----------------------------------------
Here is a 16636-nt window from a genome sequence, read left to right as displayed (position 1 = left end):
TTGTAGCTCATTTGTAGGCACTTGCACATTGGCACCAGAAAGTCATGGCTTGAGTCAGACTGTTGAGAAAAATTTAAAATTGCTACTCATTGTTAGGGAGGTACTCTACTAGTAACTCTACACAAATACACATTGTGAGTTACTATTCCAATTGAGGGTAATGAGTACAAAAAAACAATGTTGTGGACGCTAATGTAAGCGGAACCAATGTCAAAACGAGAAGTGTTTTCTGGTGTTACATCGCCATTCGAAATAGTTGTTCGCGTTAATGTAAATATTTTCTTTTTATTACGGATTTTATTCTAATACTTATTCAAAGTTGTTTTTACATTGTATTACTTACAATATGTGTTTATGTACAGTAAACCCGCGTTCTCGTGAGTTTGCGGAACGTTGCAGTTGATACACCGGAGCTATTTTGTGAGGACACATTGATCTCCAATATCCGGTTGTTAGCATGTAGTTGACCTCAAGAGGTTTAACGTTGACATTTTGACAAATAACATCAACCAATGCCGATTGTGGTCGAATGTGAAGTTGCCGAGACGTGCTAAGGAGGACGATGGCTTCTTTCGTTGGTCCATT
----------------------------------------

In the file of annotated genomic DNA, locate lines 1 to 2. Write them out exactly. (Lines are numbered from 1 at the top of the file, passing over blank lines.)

Here is a 16636-nt window from a genome sequence, read left to right as displayed (position 1 = left end):
TTGTAGCTCATTTGTAGGCACTTGCACATTGGCACCAGAAAGTCATGGCTTGAGTCAGACTGTTGAGAAAAATTTAAAATTGCTACTCATTGTTAGGGAGGTACTCTACTAGTAACTCTACACAAATACACATTGTGAGTTACTATTCCAATTGAGGGTAATGAGTACAAAAAAACAATGTTGTGGACGCTAATGTAAGCGGAACCAATGTCAAAACGAGAAGTGTTTTCTGGTGTTACATCGCCATTCGAAATAGTTGTTCGCGTTAATGTAAATATTTTCTTTTTATTACGGATTTTATTCTAATACTTATTCAAAGTTGTTTTTACATTGTATTACTTACAATATGTGTTTATGTACAGTAAACCCGCGTTCTCGTGAGTTTGCGGAACGTTGCAGTTGATACACCGGAGCTATTTTGTGAGGACACATTGATCTCCAATATCCGGTTGTTAGCATGTAGTTGACCTCAAGAGGTTTAACGTTGACATTTTGACAAATAACATCAACCAATGCCGATTGTGGTCGAATGTGAAGTTGCCGAGACGTGCTAAGGAGGACGATGGCTTCTTTCGTTGGTCCATT